Two winners of the university's prestigious William Preston Society's Master's Thesis Award were recognized with a plaque at the society's recent annual meeting.  

Ryan C. Smith of Hardyville, Va., who graduated in spring 2011 with a master's degree in psychology and Alperen Ketene of Bellevue, Va., who graduated in spring 2011 with a master's degree in mechanical engineering were recognized for original research that best met the criteria of having the potential to benefit all people. 

The William Preston Society is comprised of former members of the Virginia Tech Board of Visitors and the current president and past presidents of Virginia Tech. 

"Both of these theses received the highest scores our review committee has ever given," says Janet Rankin, associate dean of the graduate school, and professor in the department of human nutrition, foods, and exercise. Rankin facilitated the thesis review committee comprised of graduate deans from each college.

Smith's thesis, "Incorporating Motives into the Theory of Planned Behavior Implications for Reducing Alcohol Abuse among College Students," was selected in the Social Sciences, Business, Education and Humanities category. 

His advisor, Alumni Distinguished Professor E. Scott Geller, said Smith's thesis provides an important modification to the theory of planned behavior, one of the most prominent psychological theories for promoting positive behavior change, and that  this revised theoretical framework could have profound implications into all fields of public health and policy.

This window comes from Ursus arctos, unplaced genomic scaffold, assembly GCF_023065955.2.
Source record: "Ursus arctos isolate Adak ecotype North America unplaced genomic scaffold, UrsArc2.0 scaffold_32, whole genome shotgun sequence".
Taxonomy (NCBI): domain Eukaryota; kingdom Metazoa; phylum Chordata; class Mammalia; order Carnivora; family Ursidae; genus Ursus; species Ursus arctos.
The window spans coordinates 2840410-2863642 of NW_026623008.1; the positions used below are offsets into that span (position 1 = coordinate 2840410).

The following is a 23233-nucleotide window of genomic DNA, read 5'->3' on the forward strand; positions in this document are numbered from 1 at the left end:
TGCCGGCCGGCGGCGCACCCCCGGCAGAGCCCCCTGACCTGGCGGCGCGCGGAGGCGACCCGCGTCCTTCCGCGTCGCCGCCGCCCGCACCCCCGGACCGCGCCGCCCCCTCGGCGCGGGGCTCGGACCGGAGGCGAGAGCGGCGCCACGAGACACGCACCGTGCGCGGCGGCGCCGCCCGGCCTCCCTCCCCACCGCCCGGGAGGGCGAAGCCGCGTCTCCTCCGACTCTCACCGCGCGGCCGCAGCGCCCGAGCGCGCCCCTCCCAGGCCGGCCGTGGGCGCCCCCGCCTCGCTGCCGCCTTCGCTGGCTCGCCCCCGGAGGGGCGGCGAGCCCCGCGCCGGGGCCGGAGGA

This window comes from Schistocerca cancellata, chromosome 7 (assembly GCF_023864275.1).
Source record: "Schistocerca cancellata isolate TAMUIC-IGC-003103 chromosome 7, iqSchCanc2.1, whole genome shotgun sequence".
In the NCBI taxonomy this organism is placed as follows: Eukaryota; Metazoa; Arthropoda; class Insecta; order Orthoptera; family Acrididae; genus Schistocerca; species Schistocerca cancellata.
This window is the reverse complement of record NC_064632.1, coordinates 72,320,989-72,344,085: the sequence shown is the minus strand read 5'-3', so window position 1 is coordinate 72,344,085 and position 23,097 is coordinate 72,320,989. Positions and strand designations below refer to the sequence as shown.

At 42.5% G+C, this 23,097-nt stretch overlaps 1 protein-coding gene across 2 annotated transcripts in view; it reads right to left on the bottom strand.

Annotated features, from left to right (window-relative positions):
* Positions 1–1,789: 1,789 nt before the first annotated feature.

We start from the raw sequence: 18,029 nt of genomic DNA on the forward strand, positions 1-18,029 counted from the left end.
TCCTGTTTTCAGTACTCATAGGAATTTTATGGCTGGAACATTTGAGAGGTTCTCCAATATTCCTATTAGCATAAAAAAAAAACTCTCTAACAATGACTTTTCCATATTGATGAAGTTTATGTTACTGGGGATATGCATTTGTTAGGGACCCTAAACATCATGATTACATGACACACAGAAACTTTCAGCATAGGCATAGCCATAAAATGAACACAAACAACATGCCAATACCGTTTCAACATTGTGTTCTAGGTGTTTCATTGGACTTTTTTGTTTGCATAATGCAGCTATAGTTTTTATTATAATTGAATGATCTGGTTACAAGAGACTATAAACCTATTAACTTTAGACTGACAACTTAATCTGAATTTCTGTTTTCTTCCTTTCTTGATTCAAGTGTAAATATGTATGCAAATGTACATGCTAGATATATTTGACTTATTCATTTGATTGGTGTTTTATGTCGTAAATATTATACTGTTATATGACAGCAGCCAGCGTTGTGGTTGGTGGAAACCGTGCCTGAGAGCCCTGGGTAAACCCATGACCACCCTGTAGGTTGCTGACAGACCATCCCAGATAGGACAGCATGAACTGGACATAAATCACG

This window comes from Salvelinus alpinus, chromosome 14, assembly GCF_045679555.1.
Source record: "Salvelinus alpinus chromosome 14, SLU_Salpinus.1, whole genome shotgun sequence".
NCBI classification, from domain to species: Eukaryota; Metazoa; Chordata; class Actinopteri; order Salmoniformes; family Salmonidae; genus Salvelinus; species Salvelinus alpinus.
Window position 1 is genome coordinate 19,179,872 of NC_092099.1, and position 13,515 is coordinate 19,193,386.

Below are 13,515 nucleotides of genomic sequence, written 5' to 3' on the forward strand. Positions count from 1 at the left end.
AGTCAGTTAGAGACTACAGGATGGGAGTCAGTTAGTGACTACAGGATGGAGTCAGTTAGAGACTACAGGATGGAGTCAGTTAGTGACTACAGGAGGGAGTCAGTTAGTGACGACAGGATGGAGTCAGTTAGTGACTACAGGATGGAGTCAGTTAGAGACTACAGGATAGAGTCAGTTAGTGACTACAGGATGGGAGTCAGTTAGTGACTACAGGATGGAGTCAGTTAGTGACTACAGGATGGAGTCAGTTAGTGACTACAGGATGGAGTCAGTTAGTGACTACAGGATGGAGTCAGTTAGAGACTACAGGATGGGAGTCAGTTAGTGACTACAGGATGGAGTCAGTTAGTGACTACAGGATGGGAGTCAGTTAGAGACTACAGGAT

Ketene was selected in the Innovative Application of Technology in a Master's Thesis category for his thesis, "The AFM Study of Ovarian Cell Structural Mechanics in the Progression of Cancer." 

His advisor, Associate Professor Masoud Agah, who is also director of the Microelectromechanical Systems Laboratory, where the research was performed, said Ketene's work within an  interdisciplinary team studying ovarian cancer was significant enough to allow him to be first author and main contributor to an article published in the Journal of Nanotechnology. The article immediately generated worldwide interest in the research results.

Both theses have been submitted as nominees for the Conference of Southern Graduate Schools (CSGS) Master's Thesis Awards for outstanding research.

"We are very grateful to the William Preston Society, as well as the CSGS, for establishing an award to recognize and honor graduate students and the quality research they perform each day on this campus," said Karen P. DePauw, vice president and dean of graduate education.

The CSGS is an organization of more than 200 graduate schools in the southern region of the United States. It is dedicated to the advancement of graduate education and academic research. CSGS is affiliated with the Council of Graduate Schools headquartered in Washington, D.C.

 

 

Written by Pat Goodrich.